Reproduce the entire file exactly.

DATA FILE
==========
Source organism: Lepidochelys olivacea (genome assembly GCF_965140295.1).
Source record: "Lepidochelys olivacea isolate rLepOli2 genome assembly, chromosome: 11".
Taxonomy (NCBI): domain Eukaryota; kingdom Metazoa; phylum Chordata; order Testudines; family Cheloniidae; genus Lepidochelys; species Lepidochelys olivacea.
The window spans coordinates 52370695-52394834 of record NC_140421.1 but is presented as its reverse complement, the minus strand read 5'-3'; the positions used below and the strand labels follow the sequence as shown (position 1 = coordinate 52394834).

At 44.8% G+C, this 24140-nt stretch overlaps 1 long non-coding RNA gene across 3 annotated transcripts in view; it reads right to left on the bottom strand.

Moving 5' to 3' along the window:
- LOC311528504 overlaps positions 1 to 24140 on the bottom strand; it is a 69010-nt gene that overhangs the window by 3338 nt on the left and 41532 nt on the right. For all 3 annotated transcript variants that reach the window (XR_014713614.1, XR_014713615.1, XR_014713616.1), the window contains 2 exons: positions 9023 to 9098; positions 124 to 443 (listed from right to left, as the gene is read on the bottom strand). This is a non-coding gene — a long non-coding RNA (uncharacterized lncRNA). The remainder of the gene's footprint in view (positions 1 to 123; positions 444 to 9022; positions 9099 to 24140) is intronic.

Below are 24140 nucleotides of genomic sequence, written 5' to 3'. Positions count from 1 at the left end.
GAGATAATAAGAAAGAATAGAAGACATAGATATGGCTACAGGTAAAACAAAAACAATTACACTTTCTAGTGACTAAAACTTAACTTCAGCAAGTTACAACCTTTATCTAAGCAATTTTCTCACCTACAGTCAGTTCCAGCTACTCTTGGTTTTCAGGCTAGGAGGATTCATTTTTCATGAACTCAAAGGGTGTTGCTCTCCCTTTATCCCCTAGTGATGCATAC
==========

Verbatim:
Source organism: Lepidochelys olivacea (genome assembly GCF_965140295.1).
Source record: "Lepidochelys olivacea isolate rLepOli2 genome assembly, chromosome: 11".
Taxonomy (NCBI): domain Eukaryota; kingdom Metazoa; phylum Chordata; order Testudines; family Cheloniidae; genus Lepidochelys; species Lepidochelys olivacea.
The window spans coordinates 52370695-52394834 of record NC_140421.1 but is presented as its reverse complement, the minus strand read 5'-3'; the positions used below and the strand labels follow the sequence as shown (position 1 = coordinate 52394834).

At 44.8% G+C, this 24140-nt stretch overlaps 1 long non-coding RNA gene across 3 annotated transcripts in view; it reads right to left on the bottom strand.

Moving 5' to 3' along the window:
- LOC311528504 overlaps positions 1 to 24140 on the bottom strand; it is a 69010-nt gene that overhangs the window by 3338 nt on the left and 41532 nt on the right. For all 3 annotated transcript variants that reach the window (XR_014713614.1, XR_014713615.1, XR_014713616.1), the window contains 2 exons: positions 9023 to 9098; positions 124 to 443 (listed from right to left, as the gene is read on the bottom strand). This is a non-coding gene — a long non-coding RNA (uncharacterized lncRNA). The remainder of the gene's footprint in view (positions 1 to 123; positions 444 to 9022; positions 9099 to 24140) is intronic.

Below are 24140 nucleotides of genomic sequence, written 5' to 3'. Positions count from 1 at the left end.
GAGATAATAAGAAAGAATAGAAGACATAGATATGGCTACAGGTAAAACAAAAACAATTACACTTTCTAGTGACTAAAACTTAACTTCAGCAAGTTACAACCTTTATCTAAGCAATTTTCTCACCTACAGTCAGTTCCAGCTACTCTTGGTTTTCAGGCTAGGAGGATTCATTTTTCATGAACTCAAAGGGTGTTGCTCTCCCTTTATCCCCTAGTGATGCATAC